To analyse for contamination you first take a water sample and add the tiny magnetic particles, which are designed to seek out and bind to specific bacteria, in this case E. coli.

You then insert a sensor strip in the water sample. This is another magnet that attracts the DNA-magnetic particles, bound to the E. coli. The strip is then inserted into a device that takes an electrochemical measurement and thereby detects any E. coli in the sample.

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New sensor beats other advanced detection techniques

Of course our sensor isn’t the only advanced tool that can detect E. coli. Several other technologies are currently available. Most of them use optical and electrical measurements to detect bacteria.

Optical techniques, often detect changes in colour or fluorescence of organisms in a water sample. But this technique can only be used in clear water samples, and so is not much use in cloudy or turbid river water samples, for example. These samples would first need to be filtered before they could be analysed, adding an additional step, and therefore time, to the process.

Electrical measurements detect bacteria when they register a decrease of electrical signal due to the insulating properties of the bacterial cell wall. This technique is useful as it too can be miniaturized, like our smartphone biosensor, and it can be installed to continuously monitor a water source.

But it does have one major drawback: It often results in false signals from particles of the same size as bacteria.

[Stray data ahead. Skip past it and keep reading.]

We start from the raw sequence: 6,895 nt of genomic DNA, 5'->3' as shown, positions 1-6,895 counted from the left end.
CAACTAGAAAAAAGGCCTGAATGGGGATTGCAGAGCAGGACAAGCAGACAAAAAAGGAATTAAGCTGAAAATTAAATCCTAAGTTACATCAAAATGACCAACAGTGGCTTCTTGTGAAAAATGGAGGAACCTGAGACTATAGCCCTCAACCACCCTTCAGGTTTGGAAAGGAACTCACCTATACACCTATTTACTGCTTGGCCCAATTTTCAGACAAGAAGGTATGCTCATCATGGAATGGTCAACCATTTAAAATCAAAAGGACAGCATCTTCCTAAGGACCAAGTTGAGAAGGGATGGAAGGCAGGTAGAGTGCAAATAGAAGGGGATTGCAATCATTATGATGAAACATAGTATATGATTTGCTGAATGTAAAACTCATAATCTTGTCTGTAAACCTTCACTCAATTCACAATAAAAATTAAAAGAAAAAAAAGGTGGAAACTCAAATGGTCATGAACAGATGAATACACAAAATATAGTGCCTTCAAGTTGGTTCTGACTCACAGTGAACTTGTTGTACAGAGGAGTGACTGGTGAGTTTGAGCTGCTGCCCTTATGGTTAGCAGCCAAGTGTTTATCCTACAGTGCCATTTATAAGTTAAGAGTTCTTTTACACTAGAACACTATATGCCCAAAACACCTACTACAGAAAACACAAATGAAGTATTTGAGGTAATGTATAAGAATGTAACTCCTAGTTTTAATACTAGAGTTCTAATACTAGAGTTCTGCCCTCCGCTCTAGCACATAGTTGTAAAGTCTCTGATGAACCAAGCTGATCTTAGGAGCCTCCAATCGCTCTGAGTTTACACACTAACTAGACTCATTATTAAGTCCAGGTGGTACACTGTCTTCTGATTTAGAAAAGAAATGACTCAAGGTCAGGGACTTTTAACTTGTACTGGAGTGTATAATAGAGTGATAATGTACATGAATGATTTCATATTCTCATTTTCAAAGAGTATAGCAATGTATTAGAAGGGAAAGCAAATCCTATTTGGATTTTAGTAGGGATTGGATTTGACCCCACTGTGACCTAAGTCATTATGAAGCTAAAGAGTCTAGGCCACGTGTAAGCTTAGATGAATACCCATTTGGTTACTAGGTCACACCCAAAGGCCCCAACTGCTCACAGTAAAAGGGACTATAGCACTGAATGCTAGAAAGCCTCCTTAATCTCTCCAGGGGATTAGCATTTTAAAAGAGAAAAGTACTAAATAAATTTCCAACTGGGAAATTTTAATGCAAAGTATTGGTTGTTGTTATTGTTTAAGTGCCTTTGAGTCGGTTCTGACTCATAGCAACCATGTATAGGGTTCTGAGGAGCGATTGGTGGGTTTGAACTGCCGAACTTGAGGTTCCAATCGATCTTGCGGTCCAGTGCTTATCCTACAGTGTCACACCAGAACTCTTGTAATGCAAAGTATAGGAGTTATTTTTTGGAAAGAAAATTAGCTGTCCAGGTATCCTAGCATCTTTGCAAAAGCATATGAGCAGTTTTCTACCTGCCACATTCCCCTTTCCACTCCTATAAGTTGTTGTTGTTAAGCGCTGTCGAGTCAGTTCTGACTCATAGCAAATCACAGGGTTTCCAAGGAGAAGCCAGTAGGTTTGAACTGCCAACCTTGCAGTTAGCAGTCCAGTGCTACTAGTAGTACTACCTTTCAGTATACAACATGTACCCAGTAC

Read More: Using rooftop rainwater to make drinking water

A fast, targeted approach

Using DNA-magnetic particles allows us to target specific bacteria, in this case E. coli, and ignore other common types of bacteria, which would otherwise interfere with the E. coli signal. For example, Bacillus, which occurs in rivers around the world.

By targeting one particular type of bacteria you can eliminate additional pre-treatment steps, such as filtration to remove other bacteria, like Bacillus.

We have also discovered that it is possible to use more than one DNA sequence to detect multiple bacteria in a water sample. We call this multiplexing detection and it makes environmental monitoring even more time- and cost-friendly.

There is still work to do before the sensor is optimised and ready to be used by industry. For example, we still need to simplify the initial sample treatment and sensing steps so that they can all be done in the device.

We hope that it will be ready in the next two to three years when this new sensor will be available to monitor drinking water and lead to cleaner water not only in Denmark, but elsewhere in the world, where clean water is often more precious than gold.



Read this article in Danish at ForskerZonen, part of

Deby Fapyane has developed the sensor as part of her PhD at Aarhus University. The technology has been submitted for patent and full details will be published in a peer reviewed journal once the patent has been granted. The research team hope to have a commercially available product in the next three years. Fapyane's project is supported by the NUMEN project funded by the Danish Council for Independent Research (DFF-FTP-4005-00482B).